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Diankha Linear is no stranger to fast-growth companies. Since 2017, Linear has served as general counsel and corporate secretary at Convoy Inc., a business that built the industry’s first digital freight network that moves tens of thousands of truckloads per week in the United States. The technology uses machine learning to automatically match shipments to carriers and has been called one of the most disruptive in the nation.
Prior to Convoy, which raised a staggering $400 million last year, Linear served as senior director of Nordstrom Inc.’s legal department and as senior corporate counsel at Expeditors International. She also spent 16 years in the Army.
Linear is a leader in Convoy’s Black@Convoy program, an initiative launched in conjunction with social justice protests this summer. It seeks to create a more diverse and inclusive company.
Outside the office, Linear says she’s especially passionate about community leadership, civic service and philanthropy, with a focus on education. She is on the Board of Trustees for Rainier Scholars, an organization that works with first-generation college students, and Lake Washington Girls Middle School.
Integrity entails putting people before self, treating your teams well and taking an interest in their development both from a professional and personal standpoint. It also entails doing the right thing, even when you could probably get away without it. Courage: Most people trust leaders who exhibit courage. These are the leaders who consistently ask, “should we do this?” and not just “can we do this?” Perspective: Without exception, all good leaders I know have been through some “stuff” in their lives. These experiences have given them the gift of empathy and compassion. It has also blessed them with wisdom. Overrated: Having all the answers, being the smartest one in the room and never being vulnerable.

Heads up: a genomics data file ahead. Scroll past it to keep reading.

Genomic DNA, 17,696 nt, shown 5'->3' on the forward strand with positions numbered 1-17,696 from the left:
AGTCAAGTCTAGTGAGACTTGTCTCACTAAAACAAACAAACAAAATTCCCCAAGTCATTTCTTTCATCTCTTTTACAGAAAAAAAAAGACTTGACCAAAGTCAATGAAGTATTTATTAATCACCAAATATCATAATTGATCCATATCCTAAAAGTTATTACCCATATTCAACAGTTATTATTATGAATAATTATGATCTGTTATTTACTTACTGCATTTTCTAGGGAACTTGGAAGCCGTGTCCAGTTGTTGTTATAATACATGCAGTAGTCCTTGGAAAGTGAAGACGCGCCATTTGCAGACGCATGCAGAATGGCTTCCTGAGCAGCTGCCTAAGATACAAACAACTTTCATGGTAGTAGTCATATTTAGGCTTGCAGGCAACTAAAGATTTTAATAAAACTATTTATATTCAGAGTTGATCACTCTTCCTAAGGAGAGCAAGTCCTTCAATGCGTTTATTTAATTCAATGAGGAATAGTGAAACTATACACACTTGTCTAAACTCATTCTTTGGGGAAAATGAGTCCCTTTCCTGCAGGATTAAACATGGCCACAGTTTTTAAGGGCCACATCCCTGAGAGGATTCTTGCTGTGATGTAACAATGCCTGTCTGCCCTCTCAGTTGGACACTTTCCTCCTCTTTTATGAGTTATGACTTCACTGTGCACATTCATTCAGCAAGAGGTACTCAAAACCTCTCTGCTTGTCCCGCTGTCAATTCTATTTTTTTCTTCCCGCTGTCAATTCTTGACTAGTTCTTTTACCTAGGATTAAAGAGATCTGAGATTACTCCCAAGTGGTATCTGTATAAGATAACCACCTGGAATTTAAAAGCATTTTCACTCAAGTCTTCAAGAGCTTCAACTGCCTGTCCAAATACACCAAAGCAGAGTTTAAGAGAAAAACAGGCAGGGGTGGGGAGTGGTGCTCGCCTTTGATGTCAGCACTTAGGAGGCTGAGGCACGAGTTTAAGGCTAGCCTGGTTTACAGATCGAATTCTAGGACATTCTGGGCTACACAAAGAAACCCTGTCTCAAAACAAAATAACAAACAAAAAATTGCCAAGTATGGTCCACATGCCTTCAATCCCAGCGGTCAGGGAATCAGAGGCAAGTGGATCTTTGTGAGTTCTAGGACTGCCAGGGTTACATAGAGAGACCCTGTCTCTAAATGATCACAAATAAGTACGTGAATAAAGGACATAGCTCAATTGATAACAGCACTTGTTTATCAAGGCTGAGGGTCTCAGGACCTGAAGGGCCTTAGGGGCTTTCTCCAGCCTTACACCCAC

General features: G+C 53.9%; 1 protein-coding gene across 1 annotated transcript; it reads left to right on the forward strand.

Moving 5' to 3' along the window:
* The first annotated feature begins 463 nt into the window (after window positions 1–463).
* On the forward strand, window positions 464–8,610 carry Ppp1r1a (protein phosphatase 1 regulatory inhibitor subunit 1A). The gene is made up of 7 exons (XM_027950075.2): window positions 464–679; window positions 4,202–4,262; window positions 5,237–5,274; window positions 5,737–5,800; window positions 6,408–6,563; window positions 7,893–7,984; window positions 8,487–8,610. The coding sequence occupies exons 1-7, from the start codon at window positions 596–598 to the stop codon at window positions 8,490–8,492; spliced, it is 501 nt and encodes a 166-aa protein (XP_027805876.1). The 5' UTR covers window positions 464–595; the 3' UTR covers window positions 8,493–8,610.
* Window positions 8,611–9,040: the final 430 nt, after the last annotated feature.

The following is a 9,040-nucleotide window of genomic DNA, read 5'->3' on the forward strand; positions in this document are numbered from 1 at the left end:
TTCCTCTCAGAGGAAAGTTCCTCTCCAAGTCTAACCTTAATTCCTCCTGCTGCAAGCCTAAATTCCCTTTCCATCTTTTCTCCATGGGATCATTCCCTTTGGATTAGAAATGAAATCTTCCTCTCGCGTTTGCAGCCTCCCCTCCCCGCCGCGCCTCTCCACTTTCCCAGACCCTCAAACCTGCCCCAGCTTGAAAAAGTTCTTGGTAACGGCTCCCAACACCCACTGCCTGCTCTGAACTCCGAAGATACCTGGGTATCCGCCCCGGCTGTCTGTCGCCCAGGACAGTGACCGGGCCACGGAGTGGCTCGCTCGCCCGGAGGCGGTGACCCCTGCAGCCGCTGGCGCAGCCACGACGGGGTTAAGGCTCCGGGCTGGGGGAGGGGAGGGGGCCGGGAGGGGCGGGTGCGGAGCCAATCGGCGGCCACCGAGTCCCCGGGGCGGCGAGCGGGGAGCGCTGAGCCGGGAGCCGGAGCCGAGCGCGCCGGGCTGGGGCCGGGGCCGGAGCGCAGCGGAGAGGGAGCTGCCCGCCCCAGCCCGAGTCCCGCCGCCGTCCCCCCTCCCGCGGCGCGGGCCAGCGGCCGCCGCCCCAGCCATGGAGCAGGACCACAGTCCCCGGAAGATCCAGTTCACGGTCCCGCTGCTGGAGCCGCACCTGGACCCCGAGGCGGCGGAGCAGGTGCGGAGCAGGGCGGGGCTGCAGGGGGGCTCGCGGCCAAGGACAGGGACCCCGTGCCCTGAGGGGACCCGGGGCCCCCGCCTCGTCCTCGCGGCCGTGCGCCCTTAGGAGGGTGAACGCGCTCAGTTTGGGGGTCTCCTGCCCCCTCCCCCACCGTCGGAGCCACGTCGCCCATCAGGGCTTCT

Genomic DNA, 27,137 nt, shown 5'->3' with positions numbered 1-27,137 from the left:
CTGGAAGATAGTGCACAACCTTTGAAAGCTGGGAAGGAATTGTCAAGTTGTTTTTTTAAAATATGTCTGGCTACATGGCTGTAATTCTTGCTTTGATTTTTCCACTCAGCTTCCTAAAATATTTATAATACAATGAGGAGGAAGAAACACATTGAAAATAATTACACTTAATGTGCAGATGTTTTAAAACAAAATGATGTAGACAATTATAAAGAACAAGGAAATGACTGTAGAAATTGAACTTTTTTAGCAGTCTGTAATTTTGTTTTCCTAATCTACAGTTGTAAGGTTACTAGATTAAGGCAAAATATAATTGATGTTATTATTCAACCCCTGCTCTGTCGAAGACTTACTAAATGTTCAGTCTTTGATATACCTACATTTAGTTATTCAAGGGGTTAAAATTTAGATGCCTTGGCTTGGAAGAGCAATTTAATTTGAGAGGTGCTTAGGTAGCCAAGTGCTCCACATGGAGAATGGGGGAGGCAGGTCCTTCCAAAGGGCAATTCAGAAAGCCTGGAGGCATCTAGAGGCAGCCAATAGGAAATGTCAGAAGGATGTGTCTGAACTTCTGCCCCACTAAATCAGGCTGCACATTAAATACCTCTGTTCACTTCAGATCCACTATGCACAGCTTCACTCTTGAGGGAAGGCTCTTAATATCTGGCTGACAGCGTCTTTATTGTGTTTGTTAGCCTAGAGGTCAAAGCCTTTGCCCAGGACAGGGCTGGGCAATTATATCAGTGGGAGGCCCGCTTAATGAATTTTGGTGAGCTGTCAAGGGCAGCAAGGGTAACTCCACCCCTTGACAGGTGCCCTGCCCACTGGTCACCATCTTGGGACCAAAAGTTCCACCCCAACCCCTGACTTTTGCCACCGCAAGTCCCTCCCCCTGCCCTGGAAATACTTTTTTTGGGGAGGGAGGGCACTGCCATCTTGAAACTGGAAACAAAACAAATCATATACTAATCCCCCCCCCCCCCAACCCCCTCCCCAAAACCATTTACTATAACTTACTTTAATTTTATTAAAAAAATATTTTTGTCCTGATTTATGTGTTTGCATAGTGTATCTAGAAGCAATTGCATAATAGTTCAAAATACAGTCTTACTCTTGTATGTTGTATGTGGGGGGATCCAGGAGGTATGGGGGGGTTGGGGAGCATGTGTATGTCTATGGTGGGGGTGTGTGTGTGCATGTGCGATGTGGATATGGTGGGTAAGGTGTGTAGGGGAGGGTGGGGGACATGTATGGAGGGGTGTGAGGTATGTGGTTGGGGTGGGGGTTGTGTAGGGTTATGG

The benefit of the doubt is a powerful advantage that most women leaders are not afforded as they attempt to rise up the leadership ladder. Because women, particularly women of color, are not often given the benefit of the doubt, as-sumptions are made about their abilities, or lack thereof. Women leaders are held back by more senior leaders who underestimate their contributions and potential.
There are literally books devoted to answering this question, but my short answer is this: Women must insist that they and, importantly, other women be considered and selected for prominent roles. We must stop second-guessing ourselves and the talents of other capable women and have the confidence to insist on being rewarded with the opportunities and pay that we know we have earned.
One key lesson that I’ve learned from women I respect and admire is to support other women. Phenomenal women have believed in me, encouraged me and taken risks on me. I have worked hard to pay it forward. They taught me that while it is imperative for women to take care of themselves by put-ting on their own proverbial “oxygen mask,” it’s absolutely critical to remember the second half of that phrase, which reminds us to immediately assist the person, in this case, woman, next to you.
Believe in yourself, even if you think no one else does. Work hard, be honest, be resilient, be good to yourself and others and, in the end, bet on you. You got this.
Networking is a must and not necessarily to help you rise to professional prominence. It is a must because, as you rise, your network will help to encourage you and remind you of your value. You build this network by being generous with your time, opening your mind, and ultimately being ac-cepting of and willing to help others — just for the sake of being helpful.
Honestly, there is not a lot that I would do differently. Early on in my career, I took on several civic service leadership roles and remember once being criticized by a more senior lawyer for not just focusing on my legal career. He didn’t know me, and my legal work never suffered, so today I still do not regret the time I invested in helping others. I continue to stay engaged in public service op-portunities and while I will admit that there are times when I am genuinely exhausted, I am confident that 10 years from now, I will not regret choosing “service over self.”
Off the Clock
On my rooftop deck hanging out with my family and reading a book; walking around my neighborhood getting some exercise; catching up with a dear friend on the phone.
At the risk of violating copyright law, I am going to have to “borrow” from Shirley Chisolm. My book would be titled, Unbought and Unbossed, Part II.